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Ryugu’s cosmic dust is some of the oldest stuff in the universe 

When scientists say an asteroid has “some of the most primordial material ever examined,” it’s for real.

By Elizabeth Rayne
Liz Asteroid Ryugu NASA PRESS

Asteroids and meteorites are cosmic time capsules. Some of them started out as debris knocked off protoplanets and proto-moons as they were forming. Others were the junk from solar system formation, hunks of rock that never reached planet or moon status.

Space rocks like Ryugu could take us back in time billions of years. Now that NASA has finally received its sample of the asteroid, which the Japanese space agency JAXA handed over after its Hayabusa-2 spacecraft made the return trip to Earth, the gray dust is already revealing secrets that have been hidden for eons. When actual scientists publicly declare the stuff in an asteroid is “some of the most primordial material ever examined,” you know it’s for real.

Some of Ryugu’s properties are close to those of known meteorites. Others seem downright alien compared to carbonaceous chondrites (carbon-based or C-type asteroids embedded with minerals) we already know exist. Zooming into a sample of Ryugu up close showed that the asteroid dust is made of a “hydrated matrix” that includes carbon-based compounds and clay along with ammonia-rich compounds that could someday give away its origin.

“The infrared spectra showing 2.72um (-OH) and 3.4um (carbonate and/or -CH) absorption features are similar to those of hydrated carbonaceous chondrites," researcher Toru Yada, who led one of the studies, told SYFY WIRE. "However, their reflectance spectra are darker than carbonaceous chondrites and their bulk density is smaller than carbonaceous chondrites."

To keep the pristine materials in the sample as pure as they were in space and prevent contamination from Earth’s atmosphere, it was sealed in a vacuum chamber full of purified nitrogen until it was ready to be dissected. Some things that the research, which was published in two Nature studies (here and here), exposed were expected from Hayabusa2 data. Observations already showed highly porous rocks scattered across its surface. This asteroid is also dark. It was no surprise that the sample was only able to reflect 2-3% of light that hit it.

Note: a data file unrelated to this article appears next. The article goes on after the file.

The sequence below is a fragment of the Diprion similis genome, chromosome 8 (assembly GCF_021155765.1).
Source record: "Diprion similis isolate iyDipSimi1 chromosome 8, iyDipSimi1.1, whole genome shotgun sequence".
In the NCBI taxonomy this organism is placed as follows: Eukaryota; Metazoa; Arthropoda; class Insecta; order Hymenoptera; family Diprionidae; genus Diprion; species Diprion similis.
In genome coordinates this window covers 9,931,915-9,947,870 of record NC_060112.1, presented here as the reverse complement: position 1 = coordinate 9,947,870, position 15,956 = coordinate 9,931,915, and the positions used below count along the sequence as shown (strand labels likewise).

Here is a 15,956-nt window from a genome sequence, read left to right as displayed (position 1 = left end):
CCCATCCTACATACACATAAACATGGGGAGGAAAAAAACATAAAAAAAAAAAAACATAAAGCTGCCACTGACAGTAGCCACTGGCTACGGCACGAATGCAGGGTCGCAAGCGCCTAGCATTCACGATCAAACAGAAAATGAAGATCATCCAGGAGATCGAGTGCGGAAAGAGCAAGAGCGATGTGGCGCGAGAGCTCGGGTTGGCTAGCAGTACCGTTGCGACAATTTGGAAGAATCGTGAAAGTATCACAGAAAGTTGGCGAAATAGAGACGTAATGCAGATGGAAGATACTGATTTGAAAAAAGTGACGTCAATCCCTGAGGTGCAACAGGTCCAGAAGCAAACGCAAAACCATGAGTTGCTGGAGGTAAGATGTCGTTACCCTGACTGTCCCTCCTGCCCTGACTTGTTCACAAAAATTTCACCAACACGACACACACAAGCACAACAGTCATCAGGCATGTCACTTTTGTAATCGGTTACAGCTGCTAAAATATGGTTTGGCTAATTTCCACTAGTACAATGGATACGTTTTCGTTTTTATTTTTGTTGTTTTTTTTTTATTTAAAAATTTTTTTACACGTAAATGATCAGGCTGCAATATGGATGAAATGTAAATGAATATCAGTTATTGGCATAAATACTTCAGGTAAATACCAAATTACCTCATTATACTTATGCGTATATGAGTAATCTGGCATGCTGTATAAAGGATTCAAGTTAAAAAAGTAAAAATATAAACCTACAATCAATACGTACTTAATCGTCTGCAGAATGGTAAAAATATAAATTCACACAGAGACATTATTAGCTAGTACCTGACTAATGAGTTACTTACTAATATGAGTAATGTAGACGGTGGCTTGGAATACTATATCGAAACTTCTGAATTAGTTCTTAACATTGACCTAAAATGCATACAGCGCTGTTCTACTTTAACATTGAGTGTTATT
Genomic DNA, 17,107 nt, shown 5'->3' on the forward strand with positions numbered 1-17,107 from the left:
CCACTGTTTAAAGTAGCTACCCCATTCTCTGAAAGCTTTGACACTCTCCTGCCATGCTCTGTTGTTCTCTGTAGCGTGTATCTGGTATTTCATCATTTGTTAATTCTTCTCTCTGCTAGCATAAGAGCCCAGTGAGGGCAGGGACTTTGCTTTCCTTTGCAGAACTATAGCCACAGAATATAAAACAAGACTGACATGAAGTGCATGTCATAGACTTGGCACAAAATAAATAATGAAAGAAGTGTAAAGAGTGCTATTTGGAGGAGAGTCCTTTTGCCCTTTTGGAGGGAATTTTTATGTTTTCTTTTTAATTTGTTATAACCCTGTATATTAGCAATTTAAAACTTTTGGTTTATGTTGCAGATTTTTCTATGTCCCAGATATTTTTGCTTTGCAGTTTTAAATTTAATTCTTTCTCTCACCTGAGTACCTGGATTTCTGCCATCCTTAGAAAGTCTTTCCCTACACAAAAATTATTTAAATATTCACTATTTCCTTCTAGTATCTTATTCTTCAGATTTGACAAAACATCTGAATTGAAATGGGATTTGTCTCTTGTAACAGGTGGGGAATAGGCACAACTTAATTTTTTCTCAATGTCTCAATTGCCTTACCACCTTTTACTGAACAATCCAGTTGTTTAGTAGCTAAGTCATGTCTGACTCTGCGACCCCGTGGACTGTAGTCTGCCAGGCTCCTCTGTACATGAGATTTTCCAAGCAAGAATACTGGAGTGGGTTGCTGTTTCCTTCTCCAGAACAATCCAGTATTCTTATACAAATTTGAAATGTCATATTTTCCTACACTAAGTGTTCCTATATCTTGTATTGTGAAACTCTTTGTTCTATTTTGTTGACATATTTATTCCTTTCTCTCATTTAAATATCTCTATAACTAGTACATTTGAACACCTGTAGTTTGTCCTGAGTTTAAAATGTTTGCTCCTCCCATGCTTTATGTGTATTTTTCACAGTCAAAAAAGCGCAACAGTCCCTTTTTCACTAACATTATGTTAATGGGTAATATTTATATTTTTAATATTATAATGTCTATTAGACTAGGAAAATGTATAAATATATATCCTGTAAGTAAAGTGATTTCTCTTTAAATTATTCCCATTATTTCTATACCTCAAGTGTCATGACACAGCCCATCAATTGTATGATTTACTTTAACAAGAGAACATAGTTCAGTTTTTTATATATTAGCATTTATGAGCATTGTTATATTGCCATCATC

Something the researchers didn't expect was how the Ryugu dust was some of the darkest asteroid material ever looked at on Earth. Other things in that hydrated matrix it was found to be made of were discovered through hyperspectral microscopy. This method literally sheds light on the rock’s physical and chemical properties by aiming different wavelengths of visible and infrared light at it while capturing hi-res images. For example, different types of surface morphology could mean that materials of different ages and compositions were smashed together to form Ryugu, possibly from impacts it experienced in the early solar system. Another aspect of the asteroid Yada didn't expect was its density.

"We are so surprised to find that the calculated bulk density of the Ryugu sample is smaller than any other meteorites," he said. "And it should be noted that we could not find any high temperature components like chondrule nor Ca-, Al-rich inclusion."

Without being invasive or destructive, the NASA and JAXA scientists were also able to find out the densities of Ryugu particles. This was one of the factors that differentiated it from regular C-type asteroids. They found the bulk density of these particles was lower than what it should be for C-type carbonaceous chondrites, though how porous they were was consistent with Hyabusa2 observations from the spacecraft’s Thermal Infrared Imager (TIR). Some gases and particles that passed through these pores could be evidence of Ryugu’s evolution.

"One of the possible causes of the porosity of Ryugu samples is thermal fatigue, as well as space weathering and regolith gardening occurred on Ryugu's surface, could have enriched cracks in them," said Yada.

The samples will be further analyzed with synchrotron X-ray dating later this year. This will allow researchers to see microscopic pores and make out their shapes, which could be another hit at how and where the asteroid formed, as well as what its original shape was before it found itself endlessly crashing into things during the tumultuous early days of the solar system. Such pores could also reveal more about its evolution as well as the amounts of water and organics it brought to Earth from who-knows-where.

If this is just scratching the surface of Ryugu, primordial secrets that could possibly prove or disprove solar system formation theories could be hiding inside this time capsule.